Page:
Land Cruiser vs Range Rover

Toyota is taking the bold approach and moving its land cruiser upmarket as it aims to steal sales from the undisputed luxury 4x4 king, the Range Rover. But is it a step too far? We put the pair in at the deep end to find out.

LC v RR

IF you want an off-roader that offers status, heritage, luxury and refinement, surely there’s only one option? Nothing comes close to the Range Rover, right?

The firm has certainly built up an unrivalled reputation since the first version was launched back in 1970. It single-handedly created the premium SUV market and pioneered the concept of an off-roader that’s equally happy on tarmac.

But one firm can trace its history back even further, and has a reputation to rival the British marque’s. The first Toyota Land Cruiser appeared in 1954 and quickly established itself as one of the toughest, best built and most capable off-roaders around.

Although early models were designed primarily for heading into uncharted territory, successive generations of the Japanese 4x4 have reflected buyers’ needs and become more competent on-road, too.

And now the new eighth-generation Land Cruiser V8 is here. It’s built on a completely redesigned platform and powered by a new 4.5-litre twin-turbo diesel V8 mated to Toyota’s latest six-speed automatic.

Promising exemplary comfort and refinement, as well as improved safety and driver appeal, it aims to take on the might of its European premium rivals. It also comes with seven seats as standard, a long list of equipment and a reliability record which isn’t in doubt. But what about desirability? Has the Toyota got what it takes to sink the challenge of the mighty Brit?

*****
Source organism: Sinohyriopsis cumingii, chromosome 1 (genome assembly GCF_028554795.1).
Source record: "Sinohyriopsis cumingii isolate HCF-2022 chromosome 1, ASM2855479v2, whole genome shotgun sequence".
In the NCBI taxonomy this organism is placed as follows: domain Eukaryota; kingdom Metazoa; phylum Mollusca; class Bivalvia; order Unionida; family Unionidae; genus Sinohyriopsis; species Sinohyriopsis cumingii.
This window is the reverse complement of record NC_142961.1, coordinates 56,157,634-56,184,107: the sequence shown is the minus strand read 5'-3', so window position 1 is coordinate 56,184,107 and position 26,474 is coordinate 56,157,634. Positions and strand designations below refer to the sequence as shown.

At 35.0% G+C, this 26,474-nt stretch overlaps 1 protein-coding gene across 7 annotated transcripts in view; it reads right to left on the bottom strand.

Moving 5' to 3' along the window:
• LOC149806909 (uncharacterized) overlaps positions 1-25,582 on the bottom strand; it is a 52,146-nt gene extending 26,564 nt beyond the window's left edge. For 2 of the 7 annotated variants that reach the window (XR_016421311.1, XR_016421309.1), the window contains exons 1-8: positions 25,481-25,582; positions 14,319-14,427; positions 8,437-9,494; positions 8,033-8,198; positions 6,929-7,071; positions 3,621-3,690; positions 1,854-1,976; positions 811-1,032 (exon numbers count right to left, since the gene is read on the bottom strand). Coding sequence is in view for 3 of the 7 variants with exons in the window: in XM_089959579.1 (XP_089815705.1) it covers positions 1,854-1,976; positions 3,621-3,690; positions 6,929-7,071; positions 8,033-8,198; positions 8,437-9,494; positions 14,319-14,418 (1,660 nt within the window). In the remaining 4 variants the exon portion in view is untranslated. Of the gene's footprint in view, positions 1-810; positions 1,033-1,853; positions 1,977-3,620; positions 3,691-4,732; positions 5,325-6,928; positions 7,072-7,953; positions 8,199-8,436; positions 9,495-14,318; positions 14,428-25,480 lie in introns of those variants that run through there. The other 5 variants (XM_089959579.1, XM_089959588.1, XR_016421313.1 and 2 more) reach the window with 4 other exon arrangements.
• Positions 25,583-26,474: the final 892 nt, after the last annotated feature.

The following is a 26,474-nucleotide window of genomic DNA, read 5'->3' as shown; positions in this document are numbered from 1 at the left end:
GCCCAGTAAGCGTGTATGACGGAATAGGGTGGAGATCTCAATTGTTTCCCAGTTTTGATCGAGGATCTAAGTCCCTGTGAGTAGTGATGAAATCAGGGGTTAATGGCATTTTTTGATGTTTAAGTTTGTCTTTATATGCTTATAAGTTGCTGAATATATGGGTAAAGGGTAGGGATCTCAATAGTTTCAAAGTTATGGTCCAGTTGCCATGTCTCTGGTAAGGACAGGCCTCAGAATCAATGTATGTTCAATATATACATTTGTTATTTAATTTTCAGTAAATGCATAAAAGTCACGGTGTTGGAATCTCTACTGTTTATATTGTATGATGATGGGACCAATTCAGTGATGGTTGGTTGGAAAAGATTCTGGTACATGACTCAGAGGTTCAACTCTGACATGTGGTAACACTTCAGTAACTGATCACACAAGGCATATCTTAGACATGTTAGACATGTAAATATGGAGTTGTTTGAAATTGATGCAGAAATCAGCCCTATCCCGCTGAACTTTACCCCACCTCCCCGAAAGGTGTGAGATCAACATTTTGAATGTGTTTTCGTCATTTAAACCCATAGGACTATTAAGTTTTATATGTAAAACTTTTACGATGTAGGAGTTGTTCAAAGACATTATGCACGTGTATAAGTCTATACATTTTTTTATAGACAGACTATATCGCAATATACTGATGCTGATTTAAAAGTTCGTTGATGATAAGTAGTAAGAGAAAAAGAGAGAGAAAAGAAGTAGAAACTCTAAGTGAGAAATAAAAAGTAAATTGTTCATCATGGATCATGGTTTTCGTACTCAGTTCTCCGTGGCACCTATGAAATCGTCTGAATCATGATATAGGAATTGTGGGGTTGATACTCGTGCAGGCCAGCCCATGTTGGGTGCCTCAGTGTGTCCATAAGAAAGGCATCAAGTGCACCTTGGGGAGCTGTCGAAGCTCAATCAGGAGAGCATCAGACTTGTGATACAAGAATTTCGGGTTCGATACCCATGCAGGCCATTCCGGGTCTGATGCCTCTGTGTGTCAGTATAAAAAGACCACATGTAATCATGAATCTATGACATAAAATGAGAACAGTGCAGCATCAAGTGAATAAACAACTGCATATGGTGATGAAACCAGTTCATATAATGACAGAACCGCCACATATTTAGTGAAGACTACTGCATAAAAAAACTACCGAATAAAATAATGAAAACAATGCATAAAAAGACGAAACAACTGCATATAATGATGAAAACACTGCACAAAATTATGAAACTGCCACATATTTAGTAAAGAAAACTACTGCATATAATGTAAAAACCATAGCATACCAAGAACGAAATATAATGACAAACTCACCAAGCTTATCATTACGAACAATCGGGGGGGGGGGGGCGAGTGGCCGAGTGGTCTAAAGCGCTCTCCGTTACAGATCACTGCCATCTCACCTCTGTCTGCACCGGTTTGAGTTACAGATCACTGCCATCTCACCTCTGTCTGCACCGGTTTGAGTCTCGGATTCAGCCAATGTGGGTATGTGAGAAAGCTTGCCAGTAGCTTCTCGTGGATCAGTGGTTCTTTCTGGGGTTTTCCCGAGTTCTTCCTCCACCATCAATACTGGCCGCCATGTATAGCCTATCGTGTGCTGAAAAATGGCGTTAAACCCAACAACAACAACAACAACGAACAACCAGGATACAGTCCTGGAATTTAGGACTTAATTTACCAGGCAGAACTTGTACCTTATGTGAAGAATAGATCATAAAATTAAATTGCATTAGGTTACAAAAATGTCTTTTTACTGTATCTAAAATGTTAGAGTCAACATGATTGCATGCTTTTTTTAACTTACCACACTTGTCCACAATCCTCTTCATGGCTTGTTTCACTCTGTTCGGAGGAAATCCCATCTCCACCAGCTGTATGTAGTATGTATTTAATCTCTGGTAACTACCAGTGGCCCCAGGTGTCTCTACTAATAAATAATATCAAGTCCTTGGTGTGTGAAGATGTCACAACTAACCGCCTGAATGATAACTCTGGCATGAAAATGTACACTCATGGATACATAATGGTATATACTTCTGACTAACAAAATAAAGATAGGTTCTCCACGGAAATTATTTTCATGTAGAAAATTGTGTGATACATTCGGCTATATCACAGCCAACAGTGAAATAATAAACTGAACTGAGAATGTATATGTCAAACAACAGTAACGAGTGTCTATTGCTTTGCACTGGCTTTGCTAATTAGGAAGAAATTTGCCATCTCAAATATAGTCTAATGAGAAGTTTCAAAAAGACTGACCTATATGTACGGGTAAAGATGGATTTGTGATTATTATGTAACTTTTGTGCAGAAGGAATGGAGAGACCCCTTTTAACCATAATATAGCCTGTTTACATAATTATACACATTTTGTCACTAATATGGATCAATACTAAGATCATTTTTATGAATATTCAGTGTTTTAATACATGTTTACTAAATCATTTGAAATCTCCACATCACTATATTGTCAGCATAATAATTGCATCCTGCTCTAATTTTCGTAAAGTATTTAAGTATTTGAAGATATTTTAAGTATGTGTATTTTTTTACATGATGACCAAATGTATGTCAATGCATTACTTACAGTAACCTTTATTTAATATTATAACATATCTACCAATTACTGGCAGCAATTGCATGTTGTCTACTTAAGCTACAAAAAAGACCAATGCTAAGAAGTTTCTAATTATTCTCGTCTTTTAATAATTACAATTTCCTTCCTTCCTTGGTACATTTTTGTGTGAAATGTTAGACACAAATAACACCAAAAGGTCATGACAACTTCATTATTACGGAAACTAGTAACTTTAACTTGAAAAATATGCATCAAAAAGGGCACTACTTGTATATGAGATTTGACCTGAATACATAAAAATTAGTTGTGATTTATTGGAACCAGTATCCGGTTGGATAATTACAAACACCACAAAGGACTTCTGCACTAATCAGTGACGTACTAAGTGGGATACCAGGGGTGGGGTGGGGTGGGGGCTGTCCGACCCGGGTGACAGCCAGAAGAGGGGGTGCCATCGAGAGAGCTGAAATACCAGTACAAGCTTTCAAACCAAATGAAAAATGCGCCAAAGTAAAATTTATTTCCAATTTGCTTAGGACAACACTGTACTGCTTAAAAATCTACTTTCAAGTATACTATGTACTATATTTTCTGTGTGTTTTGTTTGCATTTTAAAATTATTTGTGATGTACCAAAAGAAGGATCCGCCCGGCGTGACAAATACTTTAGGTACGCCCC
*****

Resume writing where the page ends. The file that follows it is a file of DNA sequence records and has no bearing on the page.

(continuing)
Verdict

TOYOTA spent five years developing the new Land Cruiser V8, and it’s obvious how highly engineered and well built it is. It’s certainly a serious 4x4 rather than a soft-roader, but unfortunately it’s not talented enough in everyday conditions to rival the Range Rover.

The design is bland, and although it’s big, the Toyota rarely gets a second glance. It’s a similar story inside, where the dull cabin does little to inspire. Standard kit is generous though, with every gadget you could need.

Sadly it’s disappointing on tarmac, with an unsettled ride and lifeless steering. This is a real surprise given Toyota’s claims to have improved on-road dynamics and limited body roll. Similarly the new D-4D engine is strong, but not as refined as we expected.

When it comes to luxury travel, few cars can match the Range Rover. The sumptuous cabin is a work of art – even better is the fact that it’s comfortable, spacious and has a special feel. It is expensive though, especially in top-spec Vogue SE guise, but even if it’s beyond most people’s budgets, unlike the Toyota, you do feel it’s worth the price tag.

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